Suppose there are 5,000 people between the age of 20 and 40 living nearby your bakery, and let’s assume that only 5% of them will visit your bakery at least once a month (some will visit more frequently than others); this means that you have around 250 frequent monthly customers. Let us also assume that each client visits the bakery three times a month with an average order value of 15 USD, this results in a monthly revenue of 11,250 USD (250 x 3 x 15).
Your annual revenue forecast is simply 11,250 x 12 = 135,000 USD approximately. In reality, you should also take into consideration the impact of seasonality, in other words, your revenue might be higher or lower during certain months or seasons of the year (for example, your monthly revenue in the fall season might go up compared to the summer because people come back from holidays and kids return to schools…etc.)
In all cases, it is paramount to use conservative assumptions backed by reliable research or sources when modeling your revenue.
Bakery Financial Plan: Income Statement or Profit & Loss
The income statement, also called profit or loss statement or P&L, is a key financial statement that summarizes the operations of your bakery over a certain period of time.
It is based on a simple formula that takes your bakery’s revenue and subtracts from it your direct costs or COGS, your operating expenses, your depreciation (applied on your long-term assets), your interest expenses and your taxes to finally calculate your net profit (or loss).
The income statement is important because it shows if your bakery is profitable or not, and provides investors with valuable financial information to assess your project.
The P&L statement is usually modeled in Excel and presented in a table format that you paste in your bakery business plan.
By using our Bakery Financial model included with our premium business plan template, you don’t need to worry about building an income statement from scratch. This financial statement is automatically generated once you edit your cost and revenue assumptions, hassle-free.
Bakery Financial Plan: Cash Flow Statement
The second key financial statement for your bakery business is called the cash flow statement, or statement of cash flows.
Let’s first discuss a few important concepts to better understand how this financial statement works and why it’s important.
Did you know that cash and revenue are two distinct things? And did you know that expense and cash are two different concepts? Here’s how: Suppose you receive an invoice for 1,000 USD from a flour supplier dated October 10 and that you have 30 days to pay it. On November 20, you pay the amount via bank transfer. What happens in your financial statements is the following: In October, your P&L recorded an expense of 1,000 USD but nothing is recorded in the Cash Flow Statement, while in November, your Cash Flow Statement recorded a cash outflow of 1,000 USD and nothing is recorded in the P&L.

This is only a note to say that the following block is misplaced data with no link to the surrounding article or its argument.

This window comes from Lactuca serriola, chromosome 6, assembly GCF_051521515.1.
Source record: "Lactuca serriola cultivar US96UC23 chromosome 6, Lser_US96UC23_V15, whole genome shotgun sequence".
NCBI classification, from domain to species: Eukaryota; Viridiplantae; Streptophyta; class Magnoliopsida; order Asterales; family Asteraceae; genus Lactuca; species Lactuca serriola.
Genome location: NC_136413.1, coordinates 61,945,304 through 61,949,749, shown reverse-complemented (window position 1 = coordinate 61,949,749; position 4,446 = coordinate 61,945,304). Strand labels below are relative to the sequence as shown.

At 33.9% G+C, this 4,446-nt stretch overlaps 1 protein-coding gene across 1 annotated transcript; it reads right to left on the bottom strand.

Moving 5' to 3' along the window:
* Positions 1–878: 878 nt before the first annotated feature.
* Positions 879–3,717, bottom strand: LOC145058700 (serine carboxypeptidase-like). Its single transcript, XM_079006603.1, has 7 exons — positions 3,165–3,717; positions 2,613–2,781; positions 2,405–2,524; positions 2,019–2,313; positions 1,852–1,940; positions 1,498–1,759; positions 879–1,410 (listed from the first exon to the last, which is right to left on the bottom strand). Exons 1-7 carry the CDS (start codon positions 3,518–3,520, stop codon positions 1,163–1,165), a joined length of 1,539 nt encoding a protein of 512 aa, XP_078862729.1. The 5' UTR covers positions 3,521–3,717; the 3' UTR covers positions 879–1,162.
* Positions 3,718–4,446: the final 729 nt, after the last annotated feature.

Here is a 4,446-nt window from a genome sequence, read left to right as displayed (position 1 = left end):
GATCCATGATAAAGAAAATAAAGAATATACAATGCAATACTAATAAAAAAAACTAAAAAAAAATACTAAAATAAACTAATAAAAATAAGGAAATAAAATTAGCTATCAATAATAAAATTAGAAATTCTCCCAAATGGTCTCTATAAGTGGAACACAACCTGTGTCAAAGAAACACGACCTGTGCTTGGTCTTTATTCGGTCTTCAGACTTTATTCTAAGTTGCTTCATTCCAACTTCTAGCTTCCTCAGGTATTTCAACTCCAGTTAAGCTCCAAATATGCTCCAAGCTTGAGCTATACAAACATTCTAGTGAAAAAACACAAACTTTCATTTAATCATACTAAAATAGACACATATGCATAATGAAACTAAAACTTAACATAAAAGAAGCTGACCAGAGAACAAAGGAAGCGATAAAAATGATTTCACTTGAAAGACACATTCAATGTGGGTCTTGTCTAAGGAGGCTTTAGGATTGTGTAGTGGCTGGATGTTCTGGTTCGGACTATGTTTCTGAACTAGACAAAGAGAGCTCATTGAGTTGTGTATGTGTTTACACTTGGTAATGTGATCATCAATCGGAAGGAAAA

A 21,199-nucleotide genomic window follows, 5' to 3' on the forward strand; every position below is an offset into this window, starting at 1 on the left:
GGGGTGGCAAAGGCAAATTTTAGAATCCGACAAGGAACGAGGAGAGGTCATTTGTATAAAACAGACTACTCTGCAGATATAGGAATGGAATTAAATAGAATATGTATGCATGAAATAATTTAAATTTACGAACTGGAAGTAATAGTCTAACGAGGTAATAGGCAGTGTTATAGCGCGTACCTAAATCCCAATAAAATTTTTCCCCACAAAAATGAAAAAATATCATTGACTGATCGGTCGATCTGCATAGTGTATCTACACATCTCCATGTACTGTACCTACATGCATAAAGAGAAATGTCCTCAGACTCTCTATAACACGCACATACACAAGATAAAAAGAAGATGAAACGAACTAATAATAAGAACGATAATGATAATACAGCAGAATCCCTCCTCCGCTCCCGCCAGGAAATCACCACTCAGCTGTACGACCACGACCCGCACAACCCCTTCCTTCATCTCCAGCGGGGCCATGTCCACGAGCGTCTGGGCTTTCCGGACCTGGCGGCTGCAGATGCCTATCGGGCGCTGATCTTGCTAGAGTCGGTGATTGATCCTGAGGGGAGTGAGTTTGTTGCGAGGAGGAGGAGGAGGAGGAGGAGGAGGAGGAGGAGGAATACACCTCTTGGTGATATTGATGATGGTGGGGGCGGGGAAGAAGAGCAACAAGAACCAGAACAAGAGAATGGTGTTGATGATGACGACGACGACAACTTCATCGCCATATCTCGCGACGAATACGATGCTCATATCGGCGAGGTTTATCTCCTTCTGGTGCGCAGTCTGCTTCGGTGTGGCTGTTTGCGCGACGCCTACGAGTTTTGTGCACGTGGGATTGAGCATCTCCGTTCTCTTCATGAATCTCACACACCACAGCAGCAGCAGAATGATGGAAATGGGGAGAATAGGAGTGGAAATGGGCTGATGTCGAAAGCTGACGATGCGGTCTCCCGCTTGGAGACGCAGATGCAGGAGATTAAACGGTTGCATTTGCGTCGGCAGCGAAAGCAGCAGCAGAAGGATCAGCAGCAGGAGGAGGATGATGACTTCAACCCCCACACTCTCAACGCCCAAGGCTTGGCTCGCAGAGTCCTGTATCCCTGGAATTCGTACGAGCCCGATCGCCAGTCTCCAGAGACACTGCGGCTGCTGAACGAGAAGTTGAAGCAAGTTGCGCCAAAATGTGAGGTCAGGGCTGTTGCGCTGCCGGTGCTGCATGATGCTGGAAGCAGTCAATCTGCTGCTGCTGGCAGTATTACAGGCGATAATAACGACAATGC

Moreover, some items that are considered as expenses in the P&L are non-cash items and thus not recorded in the Cash Flow Statement. Take for example depreciation. When you depreciate your breadmaking over, you record in the income statement a monthly amount that takes away from your profits while in the cash flow statement, there is no such thing. You only record the initial amount of money you paid for to acquire the breadmaking oven at the time of purchase.
So, coming back to the cash flow statement, it is a summary of the cash movements occurring in your bakery business over a certain period of time. These cash movements are categorized into 3 main groups: Cash flows from operating activities, cash flows from investing activities and cash flows from financing activities.
Remember that investors care a lot about the cash situation in your bakery project and a cash generating business is a very attractive investment.
If you use our Bakery Financial plan in Excel included in our premium Bakery Business Plan package, you will be able to automatically generate a detailed cash flow statement after updating your cost and revenue assumptions.
Bakery Financial Plan: Balance Sheet
The balance sheet is another major financial statement that can be summarized using the following formula:
Assets = Liabilities + Equity
It is simply a picture of your business at a certain point in time (usually monthly, quarterly or yearly). The balance sheet shows readers what your bakery owns and what it owes, while the difference is its net worth.
Assets usually comprise your short-term (e.g. cash and equivalent, receivables) and long-term assets (e.g. property, equipment) while liability includes short-term liabilities (e.g. accounts payable) and long-term ones (e.g.: bank loan). Equity is basically the capital contributed by the business partners.
By using our Excel Bakery Financial plan included in our pre-written Bakery Business Plan package, you will be able to automatically generate a detailed balance sheet after updating your main cost and revenue assumptions.
Bakery Financial Plan: Conclusion
We hope you enjoyed our detailed bakery financial plan guide and that it will help you build a solid financial forecast for your bakery project. In case you wish to save time and money, we highly recommend you download our automatic bakery financial plan template in Excel included in our ready-made bakery business plan package. It allows to create a robust financial forecast for your bakery fast and easy and no financial expertise is required on your part. You also receive a full and pre-written business plan tailored to the bakery business.